In The News Today

Posted at 5:11 PM (CST) by & filed under In The News.

Jim Sinclair’s Commentary

John Stewart explains MSM – MOPE clearly.

Polish That Turd – Jobs Report
Following disappointing unemployment news, it’s time for the Obama administration to play another round of America’s most fragrant game show, "Polish That Turd."
Monday June 4, 2012

Click here to watch the video…

Jim Sinclair’s Commentary

This is coming to head not in three months as Soros said, but in three weeks, maybe less.

Whatever money is required will be provided.

Europe Is Ready With Aid for Spanish Banks, France Says
Published: June 6, 2012

PARIS — Europe is ready to help Spain if it needs to rescue its banks, Pierre Moscovici, the French finance minister, said Wednesday, but a top Spanish official said there were currently no plans to seek a bailout.

“If Spain desires, we in the euro zone can mobilize rapidly,” Mr. Moscovici said at a press conference in Paris.

Mr. Moscovici also said troubled banks should be able to draw directly on the European Union’s bailout funds, including the European Stability Mechanism, which is supposed to come on line next month. Banks should be able to receive those funds “with the appropriate conditions,” he said.

That would allow Spain to avoid the sort of bailouts that banks in Greece, Portugal and Ireland received.

“We have to respect the sovereignty of a great country like Spain,” Mr. Moscovici said.

In Brussels, the Spanish economy minister, Luis de Guindos, said there were no immediate plans to apply for a bailout, Reuters reported.




Russian central bank won’t answer gold questions
Submitted by cpowell on Wed, 2012-06-06 15:44. Section: Daily Dispatches
8:43a PT Wednesday, June 6, 2012

Dear Friend of GATA and Gold:

If you doubt that national gold reserves, far from being quaint antiques, are assets even more strategic than nuclear weapons, and if you doubt that the gold market, far from being just another commodity market like soybeans, is actually the primary battlefield of a world war, the currency war, consider the questions recently put to the Bank of Russia by our friend the German freelance journalist Lars Schall, and the Bank of Russia’s refusal to answer this week.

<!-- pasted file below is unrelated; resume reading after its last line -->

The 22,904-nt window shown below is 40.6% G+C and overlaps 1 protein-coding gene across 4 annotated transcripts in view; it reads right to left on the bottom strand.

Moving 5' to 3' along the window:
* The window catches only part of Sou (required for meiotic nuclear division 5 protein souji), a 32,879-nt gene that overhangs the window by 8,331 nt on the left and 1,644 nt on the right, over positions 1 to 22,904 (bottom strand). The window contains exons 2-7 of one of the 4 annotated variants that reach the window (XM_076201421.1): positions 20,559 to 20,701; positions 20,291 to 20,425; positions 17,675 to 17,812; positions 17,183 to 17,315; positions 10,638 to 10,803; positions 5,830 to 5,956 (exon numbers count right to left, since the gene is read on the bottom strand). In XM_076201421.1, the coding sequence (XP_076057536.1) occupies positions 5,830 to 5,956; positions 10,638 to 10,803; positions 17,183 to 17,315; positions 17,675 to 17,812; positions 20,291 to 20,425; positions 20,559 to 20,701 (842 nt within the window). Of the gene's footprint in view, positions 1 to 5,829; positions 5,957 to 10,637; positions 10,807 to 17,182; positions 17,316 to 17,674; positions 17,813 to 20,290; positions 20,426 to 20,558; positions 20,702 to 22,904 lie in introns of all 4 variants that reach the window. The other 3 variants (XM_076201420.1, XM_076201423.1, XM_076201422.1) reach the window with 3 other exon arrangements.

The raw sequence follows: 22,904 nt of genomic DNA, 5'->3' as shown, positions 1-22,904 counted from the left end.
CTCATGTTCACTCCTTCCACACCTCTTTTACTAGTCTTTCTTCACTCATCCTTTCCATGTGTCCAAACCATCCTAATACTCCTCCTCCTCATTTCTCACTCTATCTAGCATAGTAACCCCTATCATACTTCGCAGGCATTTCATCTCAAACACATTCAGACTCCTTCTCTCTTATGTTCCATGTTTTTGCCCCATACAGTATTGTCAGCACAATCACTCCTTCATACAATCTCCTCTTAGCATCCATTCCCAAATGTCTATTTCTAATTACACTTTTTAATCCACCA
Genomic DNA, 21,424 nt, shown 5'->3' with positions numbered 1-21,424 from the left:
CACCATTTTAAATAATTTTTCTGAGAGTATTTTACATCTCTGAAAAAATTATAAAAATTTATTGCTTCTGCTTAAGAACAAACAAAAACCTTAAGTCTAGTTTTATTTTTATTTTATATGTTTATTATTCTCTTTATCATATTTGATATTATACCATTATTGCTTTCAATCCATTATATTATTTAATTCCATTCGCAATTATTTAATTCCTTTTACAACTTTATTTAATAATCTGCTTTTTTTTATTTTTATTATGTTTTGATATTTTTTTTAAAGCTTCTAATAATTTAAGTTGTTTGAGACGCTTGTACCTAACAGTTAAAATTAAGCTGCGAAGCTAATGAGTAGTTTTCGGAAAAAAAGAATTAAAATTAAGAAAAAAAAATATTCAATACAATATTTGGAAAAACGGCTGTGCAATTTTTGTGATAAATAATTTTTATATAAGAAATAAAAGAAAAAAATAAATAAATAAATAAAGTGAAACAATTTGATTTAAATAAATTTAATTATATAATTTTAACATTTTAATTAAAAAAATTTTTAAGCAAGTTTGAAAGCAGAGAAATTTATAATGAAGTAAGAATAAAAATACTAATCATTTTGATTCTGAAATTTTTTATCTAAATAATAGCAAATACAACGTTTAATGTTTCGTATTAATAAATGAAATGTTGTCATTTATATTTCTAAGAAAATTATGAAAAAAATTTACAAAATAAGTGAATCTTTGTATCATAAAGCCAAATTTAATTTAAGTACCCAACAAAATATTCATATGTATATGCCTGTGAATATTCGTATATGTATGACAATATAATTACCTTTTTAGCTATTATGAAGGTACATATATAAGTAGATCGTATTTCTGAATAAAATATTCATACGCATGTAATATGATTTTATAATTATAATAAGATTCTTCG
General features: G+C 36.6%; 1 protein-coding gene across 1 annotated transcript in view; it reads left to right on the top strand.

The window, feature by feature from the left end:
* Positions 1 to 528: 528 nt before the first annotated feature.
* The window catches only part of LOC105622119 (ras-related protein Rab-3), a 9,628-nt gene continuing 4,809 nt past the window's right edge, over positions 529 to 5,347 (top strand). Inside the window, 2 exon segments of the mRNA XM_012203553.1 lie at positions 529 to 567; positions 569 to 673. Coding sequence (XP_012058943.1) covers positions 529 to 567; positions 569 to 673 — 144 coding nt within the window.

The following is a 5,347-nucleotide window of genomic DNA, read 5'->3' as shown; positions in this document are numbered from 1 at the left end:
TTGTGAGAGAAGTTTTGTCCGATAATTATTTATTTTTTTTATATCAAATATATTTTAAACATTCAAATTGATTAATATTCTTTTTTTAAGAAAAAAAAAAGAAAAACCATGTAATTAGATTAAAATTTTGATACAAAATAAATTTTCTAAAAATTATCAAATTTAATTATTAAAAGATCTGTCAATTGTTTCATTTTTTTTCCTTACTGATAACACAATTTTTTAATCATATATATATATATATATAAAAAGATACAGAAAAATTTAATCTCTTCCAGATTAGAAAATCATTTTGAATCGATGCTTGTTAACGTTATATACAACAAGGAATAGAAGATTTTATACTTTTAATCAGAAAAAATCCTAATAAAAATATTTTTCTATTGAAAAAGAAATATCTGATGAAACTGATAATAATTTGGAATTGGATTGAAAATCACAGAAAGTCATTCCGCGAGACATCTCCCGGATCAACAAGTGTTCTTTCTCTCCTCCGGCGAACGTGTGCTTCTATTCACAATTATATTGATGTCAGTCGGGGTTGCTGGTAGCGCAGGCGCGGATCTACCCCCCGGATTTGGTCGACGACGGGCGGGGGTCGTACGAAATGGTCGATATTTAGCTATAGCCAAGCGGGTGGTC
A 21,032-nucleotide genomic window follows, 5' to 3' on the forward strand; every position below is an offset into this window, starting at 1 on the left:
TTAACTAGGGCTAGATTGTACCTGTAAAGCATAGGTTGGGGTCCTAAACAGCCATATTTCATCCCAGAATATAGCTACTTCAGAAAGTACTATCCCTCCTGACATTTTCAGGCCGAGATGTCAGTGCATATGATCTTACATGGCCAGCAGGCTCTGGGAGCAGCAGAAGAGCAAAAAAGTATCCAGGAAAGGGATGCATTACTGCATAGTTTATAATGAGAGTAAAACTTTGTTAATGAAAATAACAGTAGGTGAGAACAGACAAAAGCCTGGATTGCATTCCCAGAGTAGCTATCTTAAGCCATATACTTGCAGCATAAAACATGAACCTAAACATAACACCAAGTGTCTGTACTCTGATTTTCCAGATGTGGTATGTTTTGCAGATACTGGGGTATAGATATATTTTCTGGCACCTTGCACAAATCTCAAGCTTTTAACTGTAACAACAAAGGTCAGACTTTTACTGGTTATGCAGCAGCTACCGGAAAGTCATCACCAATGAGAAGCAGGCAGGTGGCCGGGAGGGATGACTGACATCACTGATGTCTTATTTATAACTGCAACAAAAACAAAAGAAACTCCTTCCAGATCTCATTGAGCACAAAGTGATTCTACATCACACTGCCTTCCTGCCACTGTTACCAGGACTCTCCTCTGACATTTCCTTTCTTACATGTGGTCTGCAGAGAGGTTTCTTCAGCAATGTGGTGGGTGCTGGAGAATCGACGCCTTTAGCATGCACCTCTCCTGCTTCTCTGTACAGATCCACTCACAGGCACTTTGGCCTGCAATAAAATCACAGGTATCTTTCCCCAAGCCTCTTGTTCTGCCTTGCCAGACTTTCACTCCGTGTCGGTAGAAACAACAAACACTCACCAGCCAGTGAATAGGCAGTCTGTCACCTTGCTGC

Schall’s questions well might be put to any central bank and probably would evoke the same refusals to answer. On any planet with actual financial journalism, a news story might be found in this secrecy and certain conclusions drawn from it. Instead when it comes to gold the financial news media settle for comment from supposed market analysts, taking for granted that the market’s biggest actors are not to be pressed for answers and not even mentioned if mentioning them can be avoided.

All this constitutes another proof of a heavily manipulated market, even as such manipulation is denied by market analysts whose next question to central banks will be their first.

Schall’s report is headlined "Central Bank of Russia Refuses to Comment on Gold Questions" and it’s posted at his Internet site here:…

CHRIS POWELL, Secretary/Treasurer
Gold Anti-Trust Action Committee Inc.


Jim Sinclair’s Commentary

MOPE and myth hyped by MSM is a lie.



Jim Sinclair’s Commentary

To our heartfelt bankers and politicians it does seem the effort to control medicare is by eliminating the clients anyway possible.

Why cure geezers when they are going to die soon anyway?

Fewer Medicare Patients Being ‘Admitted’ to Hospitals: Study

TUESDAY, June 5 (HealthDay News) — Federal government pressure has led to an increasing number of Medicare patients being held for observation instead of being admitted to hospitals, a new study suggests.